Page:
Look at the top athletes in the world and you’ll notice they come from a variety of backgrounds. Tiger Woods began specializing at a young age, while Roger Federer only specialized as he started to achieve success later. Why did Federer benefit from a generalist childhood vs. a specialization one? Author David Epstein has focused on the topic for his upcoming book Range. He joins the GAINcast this week to talk about what he has found in the research on early specialization in sports, and as well as in other aspects of life.
Entries by Martin Bingisser
After the Division Championships earlier this month, throwers in Rhode Island moved on to the Class Championships this weekend. Erynn Field (North Kingstown, RI) was one of the standouts of the meet. Her 13 foot personal best on her last throw in the Class A competition was the best mark across all divisions and moves her amongst the nations top 5 throwers. Jacob Furland (Classical, Providence, RI) also took the Class B title and the top overall mark of the day.
For many kids, their introduction to sport and physical activity comes through the school. This can be either a good or a bad thing. A good experience can set them up for a lifetime of athletic achievement and physical activity. A bad experience can turn them away from sport. On this episode of the podcast award winning PE teach Greg Thompson joins us to talk about what makes for good PE, the art of progressing young athletes, using a games-based approach, and thoughts on constraints-led training.
Senior Erynn Field (North Kingstown, RI) was just two feet off of her best en route to a victory at Saturday’s Cumberland Invitational. Close behind was Cheyenne Figueroa (Classical, Providence, RI) who also broke 160 feet in the competition.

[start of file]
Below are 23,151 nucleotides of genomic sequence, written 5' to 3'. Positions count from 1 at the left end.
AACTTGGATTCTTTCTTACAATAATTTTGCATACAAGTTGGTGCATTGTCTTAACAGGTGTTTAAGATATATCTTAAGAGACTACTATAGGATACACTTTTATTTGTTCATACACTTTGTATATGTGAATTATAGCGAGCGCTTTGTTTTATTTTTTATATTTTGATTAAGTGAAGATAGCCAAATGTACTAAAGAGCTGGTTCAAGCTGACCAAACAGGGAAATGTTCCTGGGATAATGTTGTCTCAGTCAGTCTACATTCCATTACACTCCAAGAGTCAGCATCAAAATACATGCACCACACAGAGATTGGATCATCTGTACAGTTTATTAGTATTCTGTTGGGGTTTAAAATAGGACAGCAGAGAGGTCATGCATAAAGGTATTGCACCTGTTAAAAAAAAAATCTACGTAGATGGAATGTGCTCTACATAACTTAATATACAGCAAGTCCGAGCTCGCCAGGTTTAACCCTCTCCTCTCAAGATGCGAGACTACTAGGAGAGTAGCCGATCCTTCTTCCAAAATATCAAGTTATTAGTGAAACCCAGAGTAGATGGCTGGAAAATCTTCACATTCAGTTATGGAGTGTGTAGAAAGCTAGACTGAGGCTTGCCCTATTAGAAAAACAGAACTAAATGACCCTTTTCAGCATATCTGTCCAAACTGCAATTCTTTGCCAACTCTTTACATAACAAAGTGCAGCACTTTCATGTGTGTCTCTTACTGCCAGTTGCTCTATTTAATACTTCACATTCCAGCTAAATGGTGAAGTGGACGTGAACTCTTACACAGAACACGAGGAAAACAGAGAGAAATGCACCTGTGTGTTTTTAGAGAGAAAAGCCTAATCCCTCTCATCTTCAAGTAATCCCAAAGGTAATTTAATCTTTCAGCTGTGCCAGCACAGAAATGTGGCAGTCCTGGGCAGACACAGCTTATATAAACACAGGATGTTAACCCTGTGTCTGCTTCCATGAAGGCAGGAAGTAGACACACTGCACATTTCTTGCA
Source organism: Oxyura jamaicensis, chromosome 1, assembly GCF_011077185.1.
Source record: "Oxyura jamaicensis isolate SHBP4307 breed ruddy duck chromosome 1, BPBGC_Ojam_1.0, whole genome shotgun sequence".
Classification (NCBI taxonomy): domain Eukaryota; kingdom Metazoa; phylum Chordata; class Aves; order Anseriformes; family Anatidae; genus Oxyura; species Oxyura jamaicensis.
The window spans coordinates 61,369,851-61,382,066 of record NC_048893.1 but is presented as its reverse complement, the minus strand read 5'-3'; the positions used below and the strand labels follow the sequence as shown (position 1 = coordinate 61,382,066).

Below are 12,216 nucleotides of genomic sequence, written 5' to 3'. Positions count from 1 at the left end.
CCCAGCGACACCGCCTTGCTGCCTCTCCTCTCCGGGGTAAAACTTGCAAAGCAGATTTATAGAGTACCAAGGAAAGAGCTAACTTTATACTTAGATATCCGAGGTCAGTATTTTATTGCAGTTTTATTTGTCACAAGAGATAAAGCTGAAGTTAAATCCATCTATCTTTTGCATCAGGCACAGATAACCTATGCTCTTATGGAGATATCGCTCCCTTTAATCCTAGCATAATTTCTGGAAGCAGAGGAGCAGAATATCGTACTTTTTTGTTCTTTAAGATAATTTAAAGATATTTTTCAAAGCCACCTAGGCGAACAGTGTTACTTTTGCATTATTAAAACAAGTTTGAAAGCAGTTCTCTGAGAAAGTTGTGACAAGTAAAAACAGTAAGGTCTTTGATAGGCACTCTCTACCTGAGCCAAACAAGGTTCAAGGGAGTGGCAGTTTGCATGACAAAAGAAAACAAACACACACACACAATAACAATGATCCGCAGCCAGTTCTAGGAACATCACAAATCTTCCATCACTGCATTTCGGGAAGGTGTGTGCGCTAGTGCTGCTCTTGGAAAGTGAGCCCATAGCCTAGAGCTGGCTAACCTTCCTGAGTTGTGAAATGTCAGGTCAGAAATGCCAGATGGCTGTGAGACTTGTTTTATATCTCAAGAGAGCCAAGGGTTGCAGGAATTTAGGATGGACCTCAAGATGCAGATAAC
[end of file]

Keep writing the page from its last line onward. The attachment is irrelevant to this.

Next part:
Sophomore Logan Coles (Woonsocket, RI) grabbed another win on Saturday with a meet record of 219’0″ at the Sgt. Brian St. Germaine Invitational in Rhode Island.
Internationally, youth throwers compete with a variety of different implements. At Friday’s International Hammer Implement Invitational, throwers from the northeast got a chance to see how they stack up with those hammers.
A massive improvement by Erik Fertig (Eastwood, Pemberville, OH) helped him gain the Ohio state lead last weekend at the Eastwood Throwers Invite. He not only broke 200 feet for the first time last season, but added six feet to his personal best.
Over the last three days 169 throwers from across Rhode Island competed in four division championships. Annika Kelly (Barrington, RI) produced the best girl’s result overall and also improved her state lead and personal best in the process. On the boy’s side Logan Coles (Woonsocket, RI) had the top mark to set a meet record in the Northern Division.
There are dozens of long-term athlete development models out there that try to explain the best way to turn youth athletes into champions. The problem is that they incorporate much more theory than practice. In reality, success cannot be broken down into one pathway or plan. On this episode of the podcast, leading youth coach James Marshall talks about how the systems fail us and what he’s doing to make youth athletics better in his community.
Sophomore Logan Coles (Woonsocket, RI) captured a narrow win against state leader Jacob Furland (Classical, Providence, RI) on Saturday at the Brian Moretti Invitational. Furland took the lead in round one, but Coles respond on his second throw to add two feet to his best and also move into the lead by one inch. That was his only legal throw of the competition, but it was good enough to hold on for the win. The girl’s competition was also very close, with Cheyenne Figueroa (Classical, Providence, RI) coming from behind in the last round to set a personal best and move into first place over Erynn Field (North Kingstown, RI) who also added nearly eight feet to her best at the meet.